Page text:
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SEVERE ACNE >125 lesions

  • May include cysts, often inflamed papules, pustules and nodules and scar forming.

  • Oral isotretinions

  • High doses of oral antibiotics maybe administered

  • Antiandrogens eg; estrogen and progesterone found in the contraceptive pill for females.

  • Intralesional steroid injections can be used to reduce cysts

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In mild, moderate and severe acne it is vital the lesions are not picked or scratched increasing the risk of further infection and scarring.
The deep pits or scarring post acne  is and unfortunate end point  and treatment  modalities such as dermabrasion.chemical peeling, light and laser therapies may be of benefit. Surgical excision and dermal fillers are also current treatment options for scarring.

Approaching treatment wholistically including dietary management will assist in optimising a successful outcome in the treatment of acne. A number of factors should be considered when investigating treatment options for acne; including age, sex, environmental factors, the severity of the acne, duration of suffering and what treatments have already been tried. Response to treatments may be prolonged taking months, so it is important to be patient and optimistic when managing the symptoms of acne. Acne treatment sees optimal results when treated with combination therapies.

Key to understanding medical terms used and actions-

Benzoyl peroxide -helps remove the layer of dead cells on the surface of the skin preventing the pore from getting blocked allowing the sebum to escape.
May irritate causing redness and itching, using higher concentrations of benzoyl peroxide aren’t more efficacious but can increase the adverse side effects.

Topical Antibiotics- where bacteria is present antibiotics have and ant inflammatory effect, not suitable for long term use due to the bacteria becoming resistant.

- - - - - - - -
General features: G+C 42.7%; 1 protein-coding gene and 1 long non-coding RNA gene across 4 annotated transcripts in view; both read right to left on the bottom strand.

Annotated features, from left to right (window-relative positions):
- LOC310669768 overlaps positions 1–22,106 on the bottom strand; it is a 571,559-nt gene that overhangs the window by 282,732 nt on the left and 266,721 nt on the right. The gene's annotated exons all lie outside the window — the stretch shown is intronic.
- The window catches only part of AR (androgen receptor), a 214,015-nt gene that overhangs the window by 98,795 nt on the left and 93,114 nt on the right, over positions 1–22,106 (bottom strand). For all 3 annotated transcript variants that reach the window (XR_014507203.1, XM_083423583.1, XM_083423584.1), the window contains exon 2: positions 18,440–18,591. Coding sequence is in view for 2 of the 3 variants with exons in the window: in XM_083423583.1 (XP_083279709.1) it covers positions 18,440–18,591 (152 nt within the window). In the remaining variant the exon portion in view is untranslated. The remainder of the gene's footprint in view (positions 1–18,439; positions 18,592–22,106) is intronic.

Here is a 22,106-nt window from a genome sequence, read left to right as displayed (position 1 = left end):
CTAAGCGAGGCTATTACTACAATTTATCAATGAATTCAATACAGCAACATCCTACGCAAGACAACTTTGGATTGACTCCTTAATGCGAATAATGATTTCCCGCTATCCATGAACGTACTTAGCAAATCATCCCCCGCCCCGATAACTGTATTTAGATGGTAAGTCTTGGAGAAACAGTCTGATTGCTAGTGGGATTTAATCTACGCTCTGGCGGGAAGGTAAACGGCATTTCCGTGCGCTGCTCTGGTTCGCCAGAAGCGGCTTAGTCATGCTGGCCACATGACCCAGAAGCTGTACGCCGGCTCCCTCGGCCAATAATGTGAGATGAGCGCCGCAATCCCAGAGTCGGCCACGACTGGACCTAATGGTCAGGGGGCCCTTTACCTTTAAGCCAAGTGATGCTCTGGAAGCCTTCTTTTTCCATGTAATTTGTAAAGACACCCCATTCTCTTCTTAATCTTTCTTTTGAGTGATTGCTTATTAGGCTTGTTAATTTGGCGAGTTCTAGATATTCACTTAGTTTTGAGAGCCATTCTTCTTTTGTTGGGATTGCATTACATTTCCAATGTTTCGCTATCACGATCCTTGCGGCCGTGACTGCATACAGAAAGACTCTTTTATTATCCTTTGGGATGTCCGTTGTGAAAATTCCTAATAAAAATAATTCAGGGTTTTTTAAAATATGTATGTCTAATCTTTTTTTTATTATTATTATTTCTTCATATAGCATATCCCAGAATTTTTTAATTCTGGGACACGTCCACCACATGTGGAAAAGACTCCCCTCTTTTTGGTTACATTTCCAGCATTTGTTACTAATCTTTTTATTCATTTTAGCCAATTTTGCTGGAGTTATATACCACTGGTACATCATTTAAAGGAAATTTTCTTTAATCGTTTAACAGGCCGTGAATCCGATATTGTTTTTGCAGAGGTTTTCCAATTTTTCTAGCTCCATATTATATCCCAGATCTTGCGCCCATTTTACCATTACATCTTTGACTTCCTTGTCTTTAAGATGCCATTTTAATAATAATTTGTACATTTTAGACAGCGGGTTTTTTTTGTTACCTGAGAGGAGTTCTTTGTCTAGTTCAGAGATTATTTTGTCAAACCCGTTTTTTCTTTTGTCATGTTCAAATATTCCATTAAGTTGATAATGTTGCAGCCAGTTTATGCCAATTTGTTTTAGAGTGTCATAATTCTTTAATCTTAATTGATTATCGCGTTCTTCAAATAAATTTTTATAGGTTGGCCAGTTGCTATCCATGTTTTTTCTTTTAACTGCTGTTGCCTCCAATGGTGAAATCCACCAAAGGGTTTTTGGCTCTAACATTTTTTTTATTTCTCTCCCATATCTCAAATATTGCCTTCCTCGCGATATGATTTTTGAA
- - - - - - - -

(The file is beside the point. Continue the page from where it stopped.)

Oral antibiotics- tetracycline and erythromycin have adverse side effects such as dizziness, digestive problems, allergic reactions and not suitable for women who are pregnant or breastfeeding.

Salicylic Acid –anti-inflammatory It works as a keratolytic, bacteriocide and comedolytic agent by causing the cells of the epidermis to shed more readily, opening clogged pores and neutralising bacteria.
Tea tree- antimicrobial

Retinoids- a derivative of Vitamin, A assisting in both inflammatory and non inflammatory acne
Not to be used when pregnant
Adverse effects are redness burning and itching. They may also increase photosensitivity when exposed to the sun.

Androgen- male sex hormone produced in larger quantities when entering puberty.

Antiandrogens- adverse side effects of hormone products such as headaches, nausea and increase the risk of deep vein thrombosis.

Laser and light based therapies- decrease sebum production by destroying the sebaceous gland and killing the bacteria causing infection. Some antibiotics create photosensitivity in the skin and this must be considered prior to undertaking treatments including light based therapies.

Radio Frequency- excellent results however treatment can be painful and topical anaesthesia may need to be administered.